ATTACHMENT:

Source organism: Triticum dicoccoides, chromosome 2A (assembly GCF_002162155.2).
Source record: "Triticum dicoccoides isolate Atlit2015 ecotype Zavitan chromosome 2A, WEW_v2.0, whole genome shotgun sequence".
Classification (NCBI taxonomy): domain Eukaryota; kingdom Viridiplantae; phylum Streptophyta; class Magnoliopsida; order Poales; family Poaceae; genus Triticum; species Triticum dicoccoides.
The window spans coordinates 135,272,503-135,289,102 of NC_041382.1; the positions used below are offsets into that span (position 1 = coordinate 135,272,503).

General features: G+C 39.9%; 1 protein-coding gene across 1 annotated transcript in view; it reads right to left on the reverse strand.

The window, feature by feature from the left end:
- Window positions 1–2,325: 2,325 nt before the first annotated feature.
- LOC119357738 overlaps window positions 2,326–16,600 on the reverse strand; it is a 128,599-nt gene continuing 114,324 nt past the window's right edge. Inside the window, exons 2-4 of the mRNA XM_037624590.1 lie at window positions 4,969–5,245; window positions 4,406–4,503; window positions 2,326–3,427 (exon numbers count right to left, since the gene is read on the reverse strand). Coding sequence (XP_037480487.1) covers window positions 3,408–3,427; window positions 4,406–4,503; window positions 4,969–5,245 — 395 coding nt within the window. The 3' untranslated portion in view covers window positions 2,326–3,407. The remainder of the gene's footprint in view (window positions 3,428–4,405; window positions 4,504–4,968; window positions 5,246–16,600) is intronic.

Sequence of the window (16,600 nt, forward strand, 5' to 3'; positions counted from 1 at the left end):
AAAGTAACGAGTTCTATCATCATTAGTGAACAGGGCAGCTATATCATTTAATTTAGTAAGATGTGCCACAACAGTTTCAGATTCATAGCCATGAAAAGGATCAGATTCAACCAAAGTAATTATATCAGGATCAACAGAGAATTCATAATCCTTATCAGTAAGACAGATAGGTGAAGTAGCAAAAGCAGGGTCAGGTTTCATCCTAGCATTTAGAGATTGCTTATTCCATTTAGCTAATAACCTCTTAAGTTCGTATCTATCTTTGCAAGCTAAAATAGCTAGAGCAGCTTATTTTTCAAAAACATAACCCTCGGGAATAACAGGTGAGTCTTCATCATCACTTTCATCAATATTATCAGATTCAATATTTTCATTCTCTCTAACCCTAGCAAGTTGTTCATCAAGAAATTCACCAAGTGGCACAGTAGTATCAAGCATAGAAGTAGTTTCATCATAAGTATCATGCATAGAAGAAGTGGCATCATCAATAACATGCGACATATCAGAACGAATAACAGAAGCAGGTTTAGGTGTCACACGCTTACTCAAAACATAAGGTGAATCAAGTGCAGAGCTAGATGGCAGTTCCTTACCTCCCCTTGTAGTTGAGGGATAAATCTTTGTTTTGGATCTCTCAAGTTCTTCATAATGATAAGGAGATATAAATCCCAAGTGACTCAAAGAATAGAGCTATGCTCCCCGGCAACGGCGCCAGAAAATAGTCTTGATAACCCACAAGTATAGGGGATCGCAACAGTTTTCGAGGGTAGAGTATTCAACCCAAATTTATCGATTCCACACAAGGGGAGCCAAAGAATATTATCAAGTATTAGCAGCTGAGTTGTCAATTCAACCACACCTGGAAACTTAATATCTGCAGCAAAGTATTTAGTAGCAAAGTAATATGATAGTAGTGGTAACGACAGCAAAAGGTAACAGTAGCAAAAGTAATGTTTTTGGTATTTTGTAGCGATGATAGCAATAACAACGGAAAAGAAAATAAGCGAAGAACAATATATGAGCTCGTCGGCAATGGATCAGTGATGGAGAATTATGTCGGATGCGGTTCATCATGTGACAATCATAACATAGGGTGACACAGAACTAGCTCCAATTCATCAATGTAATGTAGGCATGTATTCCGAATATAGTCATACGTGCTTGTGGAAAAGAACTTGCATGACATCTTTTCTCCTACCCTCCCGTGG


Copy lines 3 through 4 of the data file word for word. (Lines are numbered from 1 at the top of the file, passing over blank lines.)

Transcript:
Classification (NCBI taxonomy): domain Eukaryota; kingdom Viridiplantae; phylum Streptophyta; class Magnoliopsida; order Poales; family Poaceae; genus Triticum; species Triticum dicoccoides.
The window spans coordinates 135,272,503-135,289,102 of NC_041382.1; the positions used below are offsets into that span (position 1 = coordinate 135,272,503).